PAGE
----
Graham Reid | | 1 min read
When the Khmer Rouge acted out John Lennon's Imagine ("no heaven, no possessions, no religion" etc) and undertook mass murder and driving the country back to primitive, agrarian times among the many millions killed were musicians.
That their music survived at all during those purges of people and possessions is akin to a miracle. But somehow recordings of artists in the Sixties and early Seventies who took an unusual approach to rock and traditional songs -- quite psychedelic if we take that description to mean mind-bending -- did survive. Some are on this rather odd collection, alongside newer bands like the familiar Dengue Fever and the Phnom Penh-based Cambodia Space Project.
Vocalist Ros Seresyothea is the standout on her half dozen songs for her piercingly high but flexible vocals, which come with backing ranging from weird surf-rock styles to something akin to Country Joe and the Fish.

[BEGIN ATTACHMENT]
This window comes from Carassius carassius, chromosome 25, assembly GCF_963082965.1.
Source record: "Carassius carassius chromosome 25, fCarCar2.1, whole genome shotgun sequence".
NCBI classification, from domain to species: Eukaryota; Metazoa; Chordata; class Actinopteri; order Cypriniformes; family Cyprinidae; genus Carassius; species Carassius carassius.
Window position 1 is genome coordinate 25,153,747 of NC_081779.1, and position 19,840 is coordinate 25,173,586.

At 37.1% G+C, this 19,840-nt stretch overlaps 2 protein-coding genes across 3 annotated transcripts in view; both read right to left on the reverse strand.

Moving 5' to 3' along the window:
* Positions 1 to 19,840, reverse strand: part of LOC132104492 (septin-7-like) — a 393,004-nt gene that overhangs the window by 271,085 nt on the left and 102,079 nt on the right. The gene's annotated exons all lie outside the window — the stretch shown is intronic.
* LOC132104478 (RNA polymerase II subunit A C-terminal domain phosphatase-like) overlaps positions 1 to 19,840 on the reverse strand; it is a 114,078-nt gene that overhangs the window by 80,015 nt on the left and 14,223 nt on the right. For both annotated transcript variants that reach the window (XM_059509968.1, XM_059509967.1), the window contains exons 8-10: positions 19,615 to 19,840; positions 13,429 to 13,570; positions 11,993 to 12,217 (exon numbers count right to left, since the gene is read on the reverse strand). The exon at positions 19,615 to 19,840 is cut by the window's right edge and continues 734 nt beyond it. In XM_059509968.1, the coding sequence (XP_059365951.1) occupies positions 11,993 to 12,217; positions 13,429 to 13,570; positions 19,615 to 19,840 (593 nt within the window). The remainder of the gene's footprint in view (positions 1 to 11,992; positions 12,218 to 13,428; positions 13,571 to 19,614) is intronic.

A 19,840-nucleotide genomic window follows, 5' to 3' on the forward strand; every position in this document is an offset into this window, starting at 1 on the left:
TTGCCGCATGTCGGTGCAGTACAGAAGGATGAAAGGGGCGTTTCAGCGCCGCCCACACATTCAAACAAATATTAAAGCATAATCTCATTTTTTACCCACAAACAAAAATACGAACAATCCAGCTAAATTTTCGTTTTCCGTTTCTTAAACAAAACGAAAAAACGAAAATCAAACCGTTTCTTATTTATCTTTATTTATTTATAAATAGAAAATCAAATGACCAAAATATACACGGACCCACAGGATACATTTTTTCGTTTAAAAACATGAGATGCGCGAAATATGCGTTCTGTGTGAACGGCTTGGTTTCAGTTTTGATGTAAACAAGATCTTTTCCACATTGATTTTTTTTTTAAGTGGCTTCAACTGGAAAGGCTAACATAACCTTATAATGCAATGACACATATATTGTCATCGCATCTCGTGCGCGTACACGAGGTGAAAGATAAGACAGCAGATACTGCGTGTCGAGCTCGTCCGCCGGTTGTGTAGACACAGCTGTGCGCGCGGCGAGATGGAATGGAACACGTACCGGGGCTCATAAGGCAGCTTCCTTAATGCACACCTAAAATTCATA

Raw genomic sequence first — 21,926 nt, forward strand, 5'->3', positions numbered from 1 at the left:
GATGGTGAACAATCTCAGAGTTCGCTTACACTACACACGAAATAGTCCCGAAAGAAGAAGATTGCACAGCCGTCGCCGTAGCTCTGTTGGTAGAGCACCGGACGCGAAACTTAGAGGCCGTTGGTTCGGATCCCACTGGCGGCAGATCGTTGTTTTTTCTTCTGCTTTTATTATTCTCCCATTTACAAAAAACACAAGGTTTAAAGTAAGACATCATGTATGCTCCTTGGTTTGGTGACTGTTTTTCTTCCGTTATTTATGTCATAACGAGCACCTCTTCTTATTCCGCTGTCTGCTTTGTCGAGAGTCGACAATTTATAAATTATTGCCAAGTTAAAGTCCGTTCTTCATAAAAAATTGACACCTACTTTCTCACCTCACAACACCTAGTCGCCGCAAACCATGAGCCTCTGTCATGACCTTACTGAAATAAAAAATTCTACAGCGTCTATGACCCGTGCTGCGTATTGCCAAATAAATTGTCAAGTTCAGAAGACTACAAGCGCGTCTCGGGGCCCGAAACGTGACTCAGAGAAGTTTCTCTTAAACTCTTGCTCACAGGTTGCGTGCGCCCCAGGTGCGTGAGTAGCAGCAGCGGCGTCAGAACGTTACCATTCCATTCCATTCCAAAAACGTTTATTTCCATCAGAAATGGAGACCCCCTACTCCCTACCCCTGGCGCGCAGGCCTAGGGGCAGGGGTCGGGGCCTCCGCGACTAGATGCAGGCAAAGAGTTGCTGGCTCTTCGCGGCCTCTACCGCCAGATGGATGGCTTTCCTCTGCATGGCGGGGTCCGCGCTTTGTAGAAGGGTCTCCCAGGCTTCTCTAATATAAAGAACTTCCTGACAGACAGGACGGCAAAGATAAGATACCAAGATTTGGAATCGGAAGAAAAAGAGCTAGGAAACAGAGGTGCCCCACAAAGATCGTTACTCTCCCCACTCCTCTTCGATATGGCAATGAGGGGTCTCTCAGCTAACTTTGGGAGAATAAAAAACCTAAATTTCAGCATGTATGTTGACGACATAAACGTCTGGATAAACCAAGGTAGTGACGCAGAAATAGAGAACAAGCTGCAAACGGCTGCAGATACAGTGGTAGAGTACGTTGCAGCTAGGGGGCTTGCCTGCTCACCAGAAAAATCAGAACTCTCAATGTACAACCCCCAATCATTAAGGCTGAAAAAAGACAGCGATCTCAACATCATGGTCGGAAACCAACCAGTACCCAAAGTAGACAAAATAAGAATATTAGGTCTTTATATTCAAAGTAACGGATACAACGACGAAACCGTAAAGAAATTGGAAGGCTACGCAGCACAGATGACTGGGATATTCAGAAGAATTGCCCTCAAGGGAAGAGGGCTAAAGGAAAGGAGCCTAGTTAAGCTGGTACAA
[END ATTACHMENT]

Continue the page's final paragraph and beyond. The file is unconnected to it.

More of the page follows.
Here too is Pan Ron (she died in the final purges when Vietnam invaded) who sounds like a slightly strange, and oddly flat in places, nightclub singer . . . but she has a real melancholy about her behind the cha-cha-cha and other odd musical settings.
Kom Veacha Th Sneha Knom here is billed as "traditional" but Cher would certainly recognise it as Bang Bang (if Yoko Ono sang it as straight as she could).
There's also a Dub Addiction track from the album Dub Addiction Meets Kampuchea Rockers Uptown, but it stands out as no more strangely psyched-out than anything else here. In fact rather less so.
The bonus disc here is by Cambodian Space Project, so this is another good double-deal from Rough Guide.
One for the more courageous listener, perhaps?